Blackness storing nothing;
Making brightness the foundation.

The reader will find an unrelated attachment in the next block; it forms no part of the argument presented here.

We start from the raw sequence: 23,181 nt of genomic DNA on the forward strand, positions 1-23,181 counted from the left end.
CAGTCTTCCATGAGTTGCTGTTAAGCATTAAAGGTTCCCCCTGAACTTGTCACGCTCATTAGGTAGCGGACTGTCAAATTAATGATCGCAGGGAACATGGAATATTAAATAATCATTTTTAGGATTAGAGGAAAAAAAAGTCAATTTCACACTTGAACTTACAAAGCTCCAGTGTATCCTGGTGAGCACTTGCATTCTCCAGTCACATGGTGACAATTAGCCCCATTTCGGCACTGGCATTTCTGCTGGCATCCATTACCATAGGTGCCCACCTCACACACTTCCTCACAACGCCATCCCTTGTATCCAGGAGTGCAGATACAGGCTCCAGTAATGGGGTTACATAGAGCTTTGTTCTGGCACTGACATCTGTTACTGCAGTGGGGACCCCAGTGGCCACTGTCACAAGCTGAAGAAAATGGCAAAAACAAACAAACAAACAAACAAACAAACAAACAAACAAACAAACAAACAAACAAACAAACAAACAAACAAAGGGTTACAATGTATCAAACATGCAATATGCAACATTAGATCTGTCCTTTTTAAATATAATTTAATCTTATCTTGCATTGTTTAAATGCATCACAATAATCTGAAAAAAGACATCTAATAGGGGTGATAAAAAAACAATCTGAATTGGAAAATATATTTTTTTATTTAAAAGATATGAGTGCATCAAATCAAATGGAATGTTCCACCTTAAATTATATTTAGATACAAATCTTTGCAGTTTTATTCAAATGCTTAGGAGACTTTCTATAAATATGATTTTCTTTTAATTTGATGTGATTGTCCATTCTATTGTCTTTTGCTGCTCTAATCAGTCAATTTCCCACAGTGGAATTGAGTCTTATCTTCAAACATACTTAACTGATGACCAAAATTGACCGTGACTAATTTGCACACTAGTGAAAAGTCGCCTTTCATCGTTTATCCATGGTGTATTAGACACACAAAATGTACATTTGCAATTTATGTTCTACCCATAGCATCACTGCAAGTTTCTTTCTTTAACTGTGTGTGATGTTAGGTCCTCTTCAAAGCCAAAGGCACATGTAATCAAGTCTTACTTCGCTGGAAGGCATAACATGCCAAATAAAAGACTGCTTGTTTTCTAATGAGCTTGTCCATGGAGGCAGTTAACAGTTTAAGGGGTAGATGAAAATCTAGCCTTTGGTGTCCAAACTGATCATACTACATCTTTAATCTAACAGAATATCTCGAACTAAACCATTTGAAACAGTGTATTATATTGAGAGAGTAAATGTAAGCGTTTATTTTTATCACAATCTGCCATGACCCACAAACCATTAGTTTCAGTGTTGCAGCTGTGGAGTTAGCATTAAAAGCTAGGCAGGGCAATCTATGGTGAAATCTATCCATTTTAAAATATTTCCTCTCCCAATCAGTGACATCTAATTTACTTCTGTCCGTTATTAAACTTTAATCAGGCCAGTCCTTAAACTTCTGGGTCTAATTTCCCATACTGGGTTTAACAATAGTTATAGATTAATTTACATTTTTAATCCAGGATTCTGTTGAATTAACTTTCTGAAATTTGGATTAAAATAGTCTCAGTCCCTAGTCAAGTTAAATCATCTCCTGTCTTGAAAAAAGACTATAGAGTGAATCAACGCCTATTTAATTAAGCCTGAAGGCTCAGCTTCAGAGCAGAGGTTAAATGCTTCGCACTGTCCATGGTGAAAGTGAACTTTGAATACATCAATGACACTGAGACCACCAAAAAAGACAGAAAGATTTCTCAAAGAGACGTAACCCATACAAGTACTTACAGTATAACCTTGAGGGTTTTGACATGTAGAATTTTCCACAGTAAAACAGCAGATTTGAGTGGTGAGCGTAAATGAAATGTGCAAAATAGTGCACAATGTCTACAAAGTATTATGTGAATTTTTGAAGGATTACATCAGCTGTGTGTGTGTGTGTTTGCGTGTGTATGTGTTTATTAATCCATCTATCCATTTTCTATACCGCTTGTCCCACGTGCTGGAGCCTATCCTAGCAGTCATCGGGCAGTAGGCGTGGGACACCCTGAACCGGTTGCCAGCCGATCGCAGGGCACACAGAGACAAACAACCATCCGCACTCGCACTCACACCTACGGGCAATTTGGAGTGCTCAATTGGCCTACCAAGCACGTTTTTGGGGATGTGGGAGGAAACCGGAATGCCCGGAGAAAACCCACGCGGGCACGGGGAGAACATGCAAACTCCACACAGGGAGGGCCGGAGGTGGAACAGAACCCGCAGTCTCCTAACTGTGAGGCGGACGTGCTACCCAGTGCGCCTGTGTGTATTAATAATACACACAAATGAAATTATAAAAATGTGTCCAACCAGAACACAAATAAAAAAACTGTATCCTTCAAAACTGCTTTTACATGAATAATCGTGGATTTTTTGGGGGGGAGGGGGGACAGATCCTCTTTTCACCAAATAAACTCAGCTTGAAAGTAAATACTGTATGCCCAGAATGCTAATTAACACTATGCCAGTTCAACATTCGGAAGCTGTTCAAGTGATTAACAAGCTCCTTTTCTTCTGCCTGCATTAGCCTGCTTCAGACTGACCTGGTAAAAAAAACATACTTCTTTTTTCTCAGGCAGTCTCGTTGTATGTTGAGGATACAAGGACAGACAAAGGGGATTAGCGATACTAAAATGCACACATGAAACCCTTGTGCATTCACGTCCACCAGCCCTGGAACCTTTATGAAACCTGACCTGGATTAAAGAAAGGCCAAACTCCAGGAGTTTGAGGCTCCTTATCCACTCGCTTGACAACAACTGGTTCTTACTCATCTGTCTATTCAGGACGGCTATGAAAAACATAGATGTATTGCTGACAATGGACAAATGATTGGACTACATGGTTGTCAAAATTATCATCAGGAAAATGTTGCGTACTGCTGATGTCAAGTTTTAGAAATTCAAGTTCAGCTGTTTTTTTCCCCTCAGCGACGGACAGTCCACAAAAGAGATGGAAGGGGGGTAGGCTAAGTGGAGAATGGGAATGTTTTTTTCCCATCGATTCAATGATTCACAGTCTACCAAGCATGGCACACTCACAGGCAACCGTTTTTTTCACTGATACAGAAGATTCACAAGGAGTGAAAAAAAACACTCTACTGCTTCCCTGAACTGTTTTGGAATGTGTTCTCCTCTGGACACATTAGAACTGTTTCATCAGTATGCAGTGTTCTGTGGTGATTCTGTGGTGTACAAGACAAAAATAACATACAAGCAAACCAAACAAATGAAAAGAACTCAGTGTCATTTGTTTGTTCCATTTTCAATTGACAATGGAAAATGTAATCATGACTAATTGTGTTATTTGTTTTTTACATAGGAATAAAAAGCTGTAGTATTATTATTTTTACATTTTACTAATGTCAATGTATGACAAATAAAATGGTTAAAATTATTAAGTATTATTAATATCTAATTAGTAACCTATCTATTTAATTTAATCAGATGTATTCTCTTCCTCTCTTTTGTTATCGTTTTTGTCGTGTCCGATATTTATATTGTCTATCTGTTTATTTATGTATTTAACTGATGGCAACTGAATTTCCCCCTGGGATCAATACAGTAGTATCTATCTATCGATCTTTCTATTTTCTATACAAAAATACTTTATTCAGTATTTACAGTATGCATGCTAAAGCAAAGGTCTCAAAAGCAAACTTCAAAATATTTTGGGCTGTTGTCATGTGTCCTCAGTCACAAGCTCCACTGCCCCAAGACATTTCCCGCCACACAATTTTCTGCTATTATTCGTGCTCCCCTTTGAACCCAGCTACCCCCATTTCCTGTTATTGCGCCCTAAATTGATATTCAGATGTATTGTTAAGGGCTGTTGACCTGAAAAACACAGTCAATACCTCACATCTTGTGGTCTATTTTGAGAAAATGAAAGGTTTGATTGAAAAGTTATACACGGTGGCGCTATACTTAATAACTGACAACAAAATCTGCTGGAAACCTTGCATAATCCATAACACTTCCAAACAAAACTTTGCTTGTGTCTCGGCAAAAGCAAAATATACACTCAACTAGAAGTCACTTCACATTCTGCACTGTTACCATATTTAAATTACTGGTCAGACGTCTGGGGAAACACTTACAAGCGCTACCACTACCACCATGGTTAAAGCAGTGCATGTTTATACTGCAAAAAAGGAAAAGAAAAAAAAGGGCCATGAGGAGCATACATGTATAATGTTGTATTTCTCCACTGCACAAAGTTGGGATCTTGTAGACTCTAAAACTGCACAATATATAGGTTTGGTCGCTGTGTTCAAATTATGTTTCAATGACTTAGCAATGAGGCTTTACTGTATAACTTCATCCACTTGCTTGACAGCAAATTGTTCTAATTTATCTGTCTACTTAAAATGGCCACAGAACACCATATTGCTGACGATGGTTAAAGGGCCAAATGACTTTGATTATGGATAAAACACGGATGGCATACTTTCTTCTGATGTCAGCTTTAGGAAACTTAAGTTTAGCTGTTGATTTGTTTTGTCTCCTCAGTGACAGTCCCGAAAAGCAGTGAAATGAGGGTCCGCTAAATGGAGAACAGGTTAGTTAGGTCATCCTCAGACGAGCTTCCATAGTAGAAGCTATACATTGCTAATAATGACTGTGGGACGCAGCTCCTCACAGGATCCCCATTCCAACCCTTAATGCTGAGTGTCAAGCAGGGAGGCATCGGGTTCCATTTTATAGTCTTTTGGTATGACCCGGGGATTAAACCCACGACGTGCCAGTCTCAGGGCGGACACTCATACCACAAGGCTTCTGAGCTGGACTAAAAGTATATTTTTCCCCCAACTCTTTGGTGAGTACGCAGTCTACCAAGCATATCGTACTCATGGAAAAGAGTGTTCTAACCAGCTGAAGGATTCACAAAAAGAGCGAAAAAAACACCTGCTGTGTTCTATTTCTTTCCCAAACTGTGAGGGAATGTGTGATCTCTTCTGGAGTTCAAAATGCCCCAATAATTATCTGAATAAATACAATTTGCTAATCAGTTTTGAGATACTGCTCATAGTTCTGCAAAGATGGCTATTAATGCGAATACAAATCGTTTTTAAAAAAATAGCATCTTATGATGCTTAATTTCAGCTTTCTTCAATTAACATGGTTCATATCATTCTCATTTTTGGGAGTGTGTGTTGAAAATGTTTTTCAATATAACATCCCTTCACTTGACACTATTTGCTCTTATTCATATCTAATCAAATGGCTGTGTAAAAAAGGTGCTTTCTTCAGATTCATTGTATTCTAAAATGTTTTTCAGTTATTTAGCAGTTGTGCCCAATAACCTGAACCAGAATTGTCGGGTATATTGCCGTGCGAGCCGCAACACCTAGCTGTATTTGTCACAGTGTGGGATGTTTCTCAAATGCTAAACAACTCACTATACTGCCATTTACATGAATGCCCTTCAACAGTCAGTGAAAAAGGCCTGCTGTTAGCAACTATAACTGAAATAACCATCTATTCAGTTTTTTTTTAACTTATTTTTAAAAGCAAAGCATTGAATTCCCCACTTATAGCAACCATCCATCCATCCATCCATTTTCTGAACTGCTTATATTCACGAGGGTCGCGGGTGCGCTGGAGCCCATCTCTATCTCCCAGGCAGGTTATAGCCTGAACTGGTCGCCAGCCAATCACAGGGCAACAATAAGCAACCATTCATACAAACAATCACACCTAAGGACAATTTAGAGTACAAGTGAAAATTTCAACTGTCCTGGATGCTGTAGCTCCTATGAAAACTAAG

Recently I found out something very ironic about my grandmother on my mother's side who was very prejudiced against Blacks and Hispanics and was also a fundamentalist Christian. She was a quarter Cherokee. I have a picture of her grandmother, Mary Ann Horton, who was very dark and dressed in the way full-blooded Cherokee women dressed back then. She was full-blooded Cherokee. She was married to James Miller Martin who was a miller in Wayne County, Tennessee. My grandfather always talked about being part Cherokee, which has not been proven yet, but she never mentioned a word. I now believe people when they say they are part Cherokee. The early settlers in Tennessee married a lot of Cherokee and many of these people moved to Texas as more settlers moved into Tennessee. My mother's father was descended from both lines of Hardins which co-founded Hardin County, Tennessee. Many of these people who had intermarried with Cherokee received a lot of prejudice from the new settlers during the time of the removal. They somehow managed to keep from being hauled off like animals but eventually moved to Texas. Some of my more distant relatives' families moved to Oklahoma and/or Arkansas as Old Settlers before the Trail of Tears or sometime after. Here is a letter of application to the Guion Miller Commission from one great great great uncle: